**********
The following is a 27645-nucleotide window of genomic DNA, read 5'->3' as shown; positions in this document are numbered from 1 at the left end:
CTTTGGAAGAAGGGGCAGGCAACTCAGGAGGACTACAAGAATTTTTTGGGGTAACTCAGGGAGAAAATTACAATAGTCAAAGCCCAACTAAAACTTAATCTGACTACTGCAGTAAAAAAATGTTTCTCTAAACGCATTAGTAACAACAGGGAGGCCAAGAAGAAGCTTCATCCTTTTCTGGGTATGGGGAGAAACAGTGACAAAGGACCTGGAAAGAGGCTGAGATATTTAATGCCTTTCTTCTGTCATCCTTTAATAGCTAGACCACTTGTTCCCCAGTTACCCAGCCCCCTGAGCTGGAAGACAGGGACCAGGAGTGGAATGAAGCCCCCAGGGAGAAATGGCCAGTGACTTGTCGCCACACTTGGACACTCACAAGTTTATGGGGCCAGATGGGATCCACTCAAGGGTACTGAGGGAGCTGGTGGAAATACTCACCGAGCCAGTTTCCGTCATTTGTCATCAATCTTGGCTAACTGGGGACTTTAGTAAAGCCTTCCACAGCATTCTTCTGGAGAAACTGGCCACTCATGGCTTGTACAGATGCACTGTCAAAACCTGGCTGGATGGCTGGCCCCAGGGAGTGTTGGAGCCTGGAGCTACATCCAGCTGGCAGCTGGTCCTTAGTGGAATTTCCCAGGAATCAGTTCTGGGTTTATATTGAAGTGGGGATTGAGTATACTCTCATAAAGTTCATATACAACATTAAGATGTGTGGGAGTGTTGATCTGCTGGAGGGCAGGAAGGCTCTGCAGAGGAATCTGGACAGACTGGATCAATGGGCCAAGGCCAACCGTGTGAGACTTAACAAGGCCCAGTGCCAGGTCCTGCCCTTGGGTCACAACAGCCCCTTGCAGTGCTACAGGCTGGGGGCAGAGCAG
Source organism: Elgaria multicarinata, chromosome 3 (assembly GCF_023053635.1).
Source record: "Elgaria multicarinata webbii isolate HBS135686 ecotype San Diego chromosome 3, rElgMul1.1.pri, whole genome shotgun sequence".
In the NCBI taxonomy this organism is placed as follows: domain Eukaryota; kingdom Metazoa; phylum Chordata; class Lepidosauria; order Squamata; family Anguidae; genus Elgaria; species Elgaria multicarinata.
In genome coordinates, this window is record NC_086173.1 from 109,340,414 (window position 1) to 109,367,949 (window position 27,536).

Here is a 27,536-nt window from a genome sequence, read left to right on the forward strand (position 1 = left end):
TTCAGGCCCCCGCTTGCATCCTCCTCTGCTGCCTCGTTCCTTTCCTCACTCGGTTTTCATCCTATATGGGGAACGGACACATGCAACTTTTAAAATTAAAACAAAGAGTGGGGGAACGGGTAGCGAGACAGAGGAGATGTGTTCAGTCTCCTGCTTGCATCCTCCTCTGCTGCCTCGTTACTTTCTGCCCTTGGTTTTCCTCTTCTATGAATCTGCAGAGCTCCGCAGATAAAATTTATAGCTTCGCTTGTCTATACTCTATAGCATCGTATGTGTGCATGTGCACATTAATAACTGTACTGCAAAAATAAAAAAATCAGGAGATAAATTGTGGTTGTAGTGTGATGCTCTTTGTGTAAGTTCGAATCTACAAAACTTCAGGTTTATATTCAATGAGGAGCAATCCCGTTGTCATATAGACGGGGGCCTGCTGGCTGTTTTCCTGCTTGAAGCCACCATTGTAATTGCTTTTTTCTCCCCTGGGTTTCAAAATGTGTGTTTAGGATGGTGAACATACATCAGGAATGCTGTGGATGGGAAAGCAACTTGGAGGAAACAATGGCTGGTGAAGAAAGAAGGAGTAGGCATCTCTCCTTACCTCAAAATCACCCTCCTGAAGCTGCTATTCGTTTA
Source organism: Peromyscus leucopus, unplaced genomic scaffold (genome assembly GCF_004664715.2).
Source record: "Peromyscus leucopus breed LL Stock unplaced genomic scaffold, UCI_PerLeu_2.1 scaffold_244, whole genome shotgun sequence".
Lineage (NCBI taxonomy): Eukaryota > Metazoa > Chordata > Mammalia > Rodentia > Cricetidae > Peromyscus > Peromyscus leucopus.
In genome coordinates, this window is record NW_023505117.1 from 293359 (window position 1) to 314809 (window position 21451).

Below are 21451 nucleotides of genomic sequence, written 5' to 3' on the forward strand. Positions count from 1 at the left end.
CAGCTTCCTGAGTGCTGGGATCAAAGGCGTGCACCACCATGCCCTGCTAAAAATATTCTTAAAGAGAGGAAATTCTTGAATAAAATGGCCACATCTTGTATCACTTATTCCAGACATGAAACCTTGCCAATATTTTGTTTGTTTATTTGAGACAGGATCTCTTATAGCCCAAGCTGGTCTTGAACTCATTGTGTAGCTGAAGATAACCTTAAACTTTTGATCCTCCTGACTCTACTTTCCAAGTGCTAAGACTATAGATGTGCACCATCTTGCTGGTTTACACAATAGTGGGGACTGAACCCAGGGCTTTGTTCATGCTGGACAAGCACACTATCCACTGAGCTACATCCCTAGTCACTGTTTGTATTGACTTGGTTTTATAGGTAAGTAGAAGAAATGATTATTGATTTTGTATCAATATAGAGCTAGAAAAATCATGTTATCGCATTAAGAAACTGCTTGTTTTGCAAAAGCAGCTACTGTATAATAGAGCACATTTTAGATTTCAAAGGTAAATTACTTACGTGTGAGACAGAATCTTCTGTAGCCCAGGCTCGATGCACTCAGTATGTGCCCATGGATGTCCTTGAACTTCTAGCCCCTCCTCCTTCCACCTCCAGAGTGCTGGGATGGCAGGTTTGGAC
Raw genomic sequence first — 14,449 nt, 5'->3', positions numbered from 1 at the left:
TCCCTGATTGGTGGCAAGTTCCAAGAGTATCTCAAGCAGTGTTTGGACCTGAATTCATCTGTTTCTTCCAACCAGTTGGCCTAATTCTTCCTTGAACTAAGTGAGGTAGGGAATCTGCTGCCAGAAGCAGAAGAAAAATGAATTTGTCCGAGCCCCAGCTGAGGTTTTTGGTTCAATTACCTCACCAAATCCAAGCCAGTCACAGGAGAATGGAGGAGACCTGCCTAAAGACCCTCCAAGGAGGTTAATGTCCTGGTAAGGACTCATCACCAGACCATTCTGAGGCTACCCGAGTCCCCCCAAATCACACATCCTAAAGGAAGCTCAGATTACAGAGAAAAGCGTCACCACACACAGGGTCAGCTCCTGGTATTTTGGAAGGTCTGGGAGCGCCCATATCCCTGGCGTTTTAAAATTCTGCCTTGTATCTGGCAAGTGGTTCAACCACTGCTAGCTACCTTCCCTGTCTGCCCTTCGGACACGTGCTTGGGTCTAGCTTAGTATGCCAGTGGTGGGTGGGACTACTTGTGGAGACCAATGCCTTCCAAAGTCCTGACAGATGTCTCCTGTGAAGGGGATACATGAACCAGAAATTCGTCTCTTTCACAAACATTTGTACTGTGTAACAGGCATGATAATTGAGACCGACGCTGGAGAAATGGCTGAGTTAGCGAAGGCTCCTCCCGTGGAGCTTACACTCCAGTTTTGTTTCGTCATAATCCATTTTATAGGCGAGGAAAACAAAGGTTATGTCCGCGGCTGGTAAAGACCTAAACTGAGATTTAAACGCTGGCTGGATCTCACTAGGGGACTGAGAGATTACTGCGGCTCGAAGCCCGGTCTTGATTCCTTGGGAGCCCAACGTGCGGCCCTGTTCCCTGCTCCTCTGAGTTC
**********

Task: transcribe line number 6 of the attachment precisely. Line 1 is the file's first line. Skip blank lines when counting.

In genome coordinates, this window is record NC_086173.1 from 109,340,414 (window position 1) to 109,367,949 (window position 27,536).